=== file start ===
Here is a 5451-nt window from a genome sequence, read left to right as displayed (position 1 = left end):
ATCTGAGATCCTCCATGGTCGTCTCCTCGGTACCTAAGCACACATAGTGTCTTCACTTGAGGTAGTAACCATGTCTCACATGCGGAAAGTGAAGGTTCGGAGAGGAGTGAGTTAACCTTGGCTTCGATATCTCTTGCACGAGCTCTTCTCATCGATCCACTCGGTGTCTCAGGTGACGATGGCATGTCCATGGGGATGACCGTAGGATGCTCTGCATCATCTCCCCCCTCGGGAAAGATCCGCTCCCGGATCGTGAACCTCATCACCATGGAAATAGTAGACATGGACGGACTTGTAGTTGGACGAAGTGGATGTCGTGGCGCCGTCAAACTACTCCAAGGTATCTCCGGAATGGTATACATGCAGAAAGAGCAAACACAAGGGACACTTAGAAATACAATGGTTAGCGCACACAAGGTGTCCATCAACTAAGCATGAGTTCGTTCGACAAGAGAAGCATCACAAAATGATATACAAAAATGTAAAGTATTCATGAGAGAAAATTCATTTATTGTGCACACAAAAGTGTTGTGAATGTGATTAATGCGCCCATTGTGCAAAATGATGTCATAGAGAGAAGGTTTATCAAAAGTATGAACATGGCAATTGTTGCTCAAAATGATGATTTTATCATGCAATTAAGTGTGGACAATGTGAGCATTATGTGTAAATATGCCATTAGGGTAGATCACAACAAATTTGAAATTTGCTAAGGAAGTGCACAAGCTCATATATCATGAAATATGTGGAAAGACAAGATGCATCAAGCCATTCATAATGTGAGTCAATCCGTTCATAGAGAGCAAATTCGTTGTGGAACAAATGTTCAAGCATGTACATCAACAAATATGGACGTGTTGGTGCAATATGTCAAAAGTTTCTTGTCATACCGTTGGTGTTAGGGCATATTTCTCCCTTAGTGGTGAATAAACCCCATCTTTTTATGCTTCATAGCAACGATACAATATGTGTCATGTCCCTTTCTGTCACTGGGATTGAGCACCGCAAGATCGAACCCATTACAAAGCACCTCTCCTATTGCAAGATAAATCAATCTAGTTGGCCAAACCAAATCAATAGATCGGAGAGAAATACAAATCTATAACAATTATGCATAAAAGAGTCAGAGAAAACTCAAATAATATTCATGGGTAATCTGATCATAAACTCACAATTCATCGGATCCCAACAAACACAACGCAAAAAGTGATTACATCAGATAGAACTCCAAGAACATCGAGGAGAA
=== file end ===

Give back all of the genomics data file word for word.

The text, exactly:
Here is a 5451-nt window from a genome sequence, read left to right as displayed (position 1 = left end):
ATCTGAGATCCTCCATGGTCGTCTCCTCGGTACCTAAGCACACATAGTGTCTTCACTTGAGGTAGTAACCATGTCTCACATGCGGAAAGTGAAGGTTCGGAGAGGAGTGAGTTAACCTTGGCTTCGATATCTCTTGCACGAGCTCTTCTCATCGATCCACTCGGTGTCTCAGGTGACGATGGCATGTCCATGGGGATGACCGTAGGATGCTCTGCATCATCTCCCCCCTCGGGAAAGATCCGCTCCCGGATCGTGAACCTCATCACCATGGAAATAGTAGACATGGACGGACTTGTAGTTGGACGAAGTGGATGTCGTGGCGCCGTCAAACTACTCCAAGGTATCTCCGGAATGGTATACATGCAGAAAGAGCAAACACAAGGGACACTTAGAAATACAATGGTTAGCGCACACAAGGTGTCCATCAACTAAGCATGAGTTCGTTCGACAAGAGAAGCATCACAAAATGATATACAAAAATGTAAAGTATTCATGAGAGAAAATTCATTTATTGTGCACACAAAAGTGTTGTGAATGTGATTAATGCGCCCATTGTGCAAAATGATGTCATAGAGAGAAGGTTTATCAAAAGTATGAACATGGCAATTGTTGCTCAAAATGATGATTTTATCATGCAATTAAGTGTGGACAATGTGAGCATTATGTGTAAATATGCCATTAGGGTAGATCACAACAAATTTGAAATTTGCTAAGGAAGTGCACAAGCTCATATATCATGAAATATGTGGAAAGACAAGATGCATCAAGCCATTCATAATGTGAGTCAATCCGTTCATAGAGAGCAAATTCGTTGTGGAACAAATGTTCAAGCATGTACATCAACAAATATGGACGTGTTGGTGCAATATGTCAAAAGTTTCTTGTCATACCGTTGGTGTTAGGGCATATTTCTCCCTTAGTGGTGAATAAACCCCATCTTTTTATGCTTCATAGCAACGATACAATATGTGTCATGTCCCTTTCTGTCACTGGGATTGAGCACCGCAAGATCGAACCCATTACAAAGCACCTCTCCTATTGCAAGATAAATCAATCTAGTTGGCCAAACCAAATCAATAGATCGGAGAGAAATACAAATCTATAACAATTATGCATAAAAGAGTCAGAGAAAACTCAAATAATATTCATGGGTAATCTGATCATAAACTCACAATTCATCGGATCCCAACAAACACAACGCAAAAAGTGATTACATCAGATAGAACTCCAAGAACATCGAGGAGAA